A Portrait of Thomasina Connell
2017 marks the 125th anniversary of the Centre for Christian Studies. Over the course of the year we hope to feature one hundred and twenty-five images and stories about CCS’s history and identity. To start things off, Lori Stewart reflects on a portrait of Thomasina Connell.
The first time I saw the impressive portrait of Thomasina Connell, it was stuffed in a storage room in the lower level of the Centre for Christian Studies building at 77 Charles St. in Toronto. At the time, I wondered who this clear-eyed deaconess was, dressed in the black uniform of an earlier day with the stiff white collar and bonnet. All I knew was her name, discretely spelled out on a plaque, and that she was looking steadily out of that frame.
In her book, Weaving a Changing Tapestry: The Story of the Centre for Christian Studies and its Predecessors, Gwyn Griffith reveals something of who Thomasina was as Head Deaconess and then Principal in the early days of The Church of England Deaconess and Missionary Training House, one of our founding schools.
Originally from Ireland, then trained as a deaconess at the Mildmay House in England, Thomasina came to Canada in 1907 to lead the school. It was under her guidance that it grew from a residential training centre into an institution offering a community centre, a medical clinic, a four bed hospital, and a social service agency for the community, where deaconess students were engaged in practical fieldwork.
Students reported that “Miss Connell” guided them with a strong hand and well defined expectations for behavior, evangelical beliefs, and contributions to the life of the community. However, this strength of character was tempered by her compassion and sense of humour. “To her students she was a firm disciplinarian, but I think they loved her and had great respect for her…she led her students by the kinds of relationships she was able to form with people.”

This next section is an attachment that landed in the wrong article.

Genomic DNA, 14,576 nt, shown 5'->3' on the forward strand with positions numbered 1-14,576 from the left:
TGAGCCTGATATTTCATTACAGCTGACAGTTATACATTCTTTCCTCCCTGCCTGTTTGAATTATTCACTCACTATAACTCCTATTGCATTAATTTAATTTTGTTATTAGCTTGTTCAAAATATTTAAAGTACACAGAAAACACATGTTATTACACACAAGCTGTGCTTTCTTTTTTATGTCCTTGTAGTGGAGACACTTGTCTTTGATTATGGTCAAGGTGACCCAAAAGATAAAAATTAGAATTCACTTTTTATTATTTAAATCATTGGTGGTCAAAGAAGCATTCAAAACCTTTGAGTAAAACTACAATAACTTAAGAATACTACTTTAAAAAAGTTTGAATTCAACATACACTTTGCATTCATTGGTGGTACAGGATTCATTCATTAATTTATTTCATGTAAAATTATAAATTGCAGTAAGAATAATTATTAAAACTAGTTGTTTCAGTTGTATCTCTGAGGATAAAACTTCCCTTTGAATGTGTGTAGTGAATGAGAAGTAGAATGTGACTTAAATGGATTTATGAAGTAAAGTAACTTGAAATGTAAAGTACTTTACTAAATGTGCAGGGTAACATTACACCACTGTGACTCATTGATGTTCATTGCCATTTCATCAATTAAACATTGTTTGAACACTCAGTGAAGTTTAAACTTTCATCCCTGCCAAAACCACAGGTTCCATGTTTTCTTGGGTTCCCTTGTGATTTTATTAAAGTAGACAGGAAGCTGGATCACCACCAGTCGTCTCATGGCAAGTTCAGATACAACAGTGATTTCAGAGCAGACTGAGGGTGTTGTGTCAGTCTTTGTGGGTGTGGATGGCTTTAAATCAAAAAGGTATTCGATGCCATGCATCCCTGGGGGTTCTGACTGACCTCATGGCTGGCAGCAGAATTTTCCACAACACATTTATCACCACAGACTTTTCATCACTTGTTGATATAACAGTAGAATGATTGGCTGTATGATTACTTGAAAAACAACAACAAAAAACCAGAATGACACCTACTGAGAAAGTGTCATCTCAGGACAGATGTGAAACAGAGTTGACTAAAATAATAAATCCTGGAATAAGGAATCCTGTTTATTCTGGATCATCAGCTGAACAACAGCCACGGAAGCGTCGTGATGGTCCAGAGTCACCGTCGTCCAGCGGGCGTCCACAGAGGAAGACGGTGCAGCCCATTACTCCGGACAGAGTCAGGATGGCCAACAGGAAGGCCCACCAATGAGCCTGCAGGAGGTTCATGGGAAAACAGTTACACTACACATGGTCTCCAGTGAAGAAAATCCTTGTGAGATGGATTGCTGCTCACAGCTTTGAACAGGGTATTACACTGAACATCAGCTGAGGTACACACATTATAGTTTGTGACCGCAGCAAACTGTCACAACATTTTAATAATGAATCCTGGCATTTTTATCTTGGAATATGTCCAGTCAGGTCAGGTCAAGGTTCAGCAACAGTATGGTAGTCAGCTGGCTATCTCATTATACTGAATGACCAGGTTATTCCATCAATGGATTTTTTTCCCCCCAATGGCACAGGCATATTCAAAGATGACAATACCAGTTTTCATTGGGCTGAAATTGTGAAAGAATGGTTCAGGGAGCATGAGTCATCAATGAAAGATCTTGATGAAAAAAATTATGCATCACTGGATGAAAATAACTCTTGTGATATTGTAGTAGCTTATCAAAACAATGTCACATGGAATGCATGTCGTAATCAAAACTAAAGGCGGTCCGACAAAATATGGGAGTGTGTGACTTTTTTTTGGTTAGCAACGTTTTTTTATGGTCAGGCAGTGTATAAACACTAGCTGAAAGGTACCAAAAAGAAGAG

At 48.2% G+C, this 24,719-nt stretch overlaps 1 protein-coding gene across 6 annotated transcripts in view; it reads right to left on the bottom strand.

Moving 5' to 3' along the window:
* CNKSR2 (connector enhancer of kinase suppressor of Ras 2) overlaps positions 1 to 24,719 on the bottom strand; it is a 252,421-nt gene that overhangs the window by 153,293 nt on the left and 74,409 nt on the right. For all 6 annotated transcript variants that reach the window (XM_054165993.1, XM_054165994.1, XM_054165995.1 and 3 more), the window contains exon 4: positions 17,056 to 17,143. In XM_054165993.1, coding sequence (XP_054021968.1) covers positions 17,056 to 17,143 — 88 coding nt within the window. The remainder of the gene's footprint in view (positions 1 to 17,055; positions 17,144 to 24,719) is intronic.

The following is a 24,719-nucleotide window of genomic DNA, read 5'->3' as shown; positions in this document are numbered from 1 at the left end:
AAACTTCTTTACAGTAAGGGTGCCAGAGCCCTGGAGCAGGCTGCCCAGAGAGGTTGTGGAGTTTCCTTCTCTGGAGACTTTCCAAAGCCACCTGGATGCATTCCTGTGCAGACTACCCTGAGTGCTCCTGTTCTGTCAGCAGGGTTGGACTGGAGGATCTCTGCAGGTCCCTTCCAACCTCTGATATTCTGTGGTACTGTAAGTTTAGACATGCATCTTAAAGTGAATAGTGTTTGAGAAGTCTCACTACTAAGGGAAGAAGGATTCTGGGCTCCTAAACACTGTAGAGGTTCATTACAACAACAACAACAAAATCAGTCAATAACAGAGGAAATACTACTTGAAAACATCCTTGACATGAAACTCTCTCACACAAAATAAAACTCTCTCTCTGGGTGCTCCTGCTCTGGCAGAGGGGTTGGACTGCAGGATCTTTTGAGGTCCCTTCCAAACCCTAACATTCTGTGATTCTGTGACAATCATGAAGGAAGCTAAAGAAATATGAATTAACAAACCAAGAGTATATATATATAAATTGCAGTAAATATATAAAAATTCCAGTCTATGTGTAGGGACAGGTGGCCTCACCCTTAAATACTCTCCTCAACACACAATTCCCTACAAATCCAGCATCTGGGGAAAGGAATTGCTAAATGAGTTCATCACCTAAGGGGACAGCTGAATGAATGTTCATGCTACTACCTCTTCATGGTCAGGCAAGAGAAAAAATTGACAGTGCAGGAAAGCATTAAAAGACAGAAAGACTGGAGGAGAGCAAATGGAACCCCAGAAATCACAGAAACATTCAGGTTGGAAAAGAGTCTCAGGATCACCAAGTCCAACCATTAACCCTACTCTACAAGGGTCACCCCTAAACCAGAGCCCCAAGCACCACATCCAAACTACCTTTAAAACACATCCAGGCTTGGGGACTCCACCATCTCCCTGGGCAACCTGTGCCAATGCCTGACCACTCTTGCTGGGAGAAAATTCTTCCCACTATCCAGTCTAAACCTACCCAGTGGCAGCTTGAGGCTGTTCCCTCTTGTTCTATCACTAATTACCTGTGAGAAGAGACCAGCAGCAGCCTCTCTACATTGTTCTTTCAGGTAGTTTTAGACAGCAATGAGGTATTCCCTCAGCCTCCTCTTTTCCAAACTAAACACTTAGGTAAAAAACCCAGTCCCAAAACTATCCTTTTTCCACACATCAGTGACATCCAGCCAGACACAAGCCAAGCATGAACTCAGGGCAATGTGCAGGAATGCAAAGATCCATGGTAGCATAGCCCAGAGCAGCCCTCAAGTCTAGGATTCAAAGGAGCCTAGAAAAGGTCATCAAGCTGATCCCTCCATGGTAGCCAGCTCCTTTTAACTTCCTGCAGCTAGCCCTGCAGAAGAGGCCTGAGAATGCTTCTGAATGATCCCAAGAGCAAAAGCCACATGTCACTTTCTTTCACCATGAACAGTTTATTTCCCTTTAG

When Thomasina saw a need she rose to the challenge. For example, when someone wanted to start a mother’s group, the coach house was repurposed for a meeting space and dispensary. When she found out domestic workers had no where to go on their Sundays off, young women were invited for tea and evening prayer. A woman of great energy, Thomasina Connell was responsible for leading an academic institution, managing staff, supervising student learning, attending meetings, doing administration, fundraising, and hosting guests; however, no task was too menial for her. “She still did much of the housecleaning, preserving fruit, snow shoveling, caring for sick students and staff, shopping, gardening, and going out on house calls at night”.
Thomasina Connell believed that in providing for the physical and social needs of her neighbours, she had an opportunity to build relationships and share the gospel. She believed it was as important to care for people spiritually as it was to meet their other needs.
125 years after The Church of England Deaconess and Missionary Training House was founded and Thomasina Connell was engaged to provide practical, evangelical theological education to women, students are still studying to be deacons and diaconal ministers at the Centre for Christian Studies. And Thomasina still has a presence, as her portrait hangs prominently in a hallway of our Woodsworth House location in Winnipeg. From that vantage she can keep her eye on things.
Even though we do some things differently now, in the leadership of this woman of influence and conviction, her passion for the diaconate, and her compassion for people in her sphere, I can see the deep, strong roots that inform who we are today.
In this anniversary year, we’ll be looking at moments in the history of the Centre for Christian Studies as we learn how to live fully in the present and step courageously towards the future. If there is a story you’d like to hear or to tell, send a note to email@example.com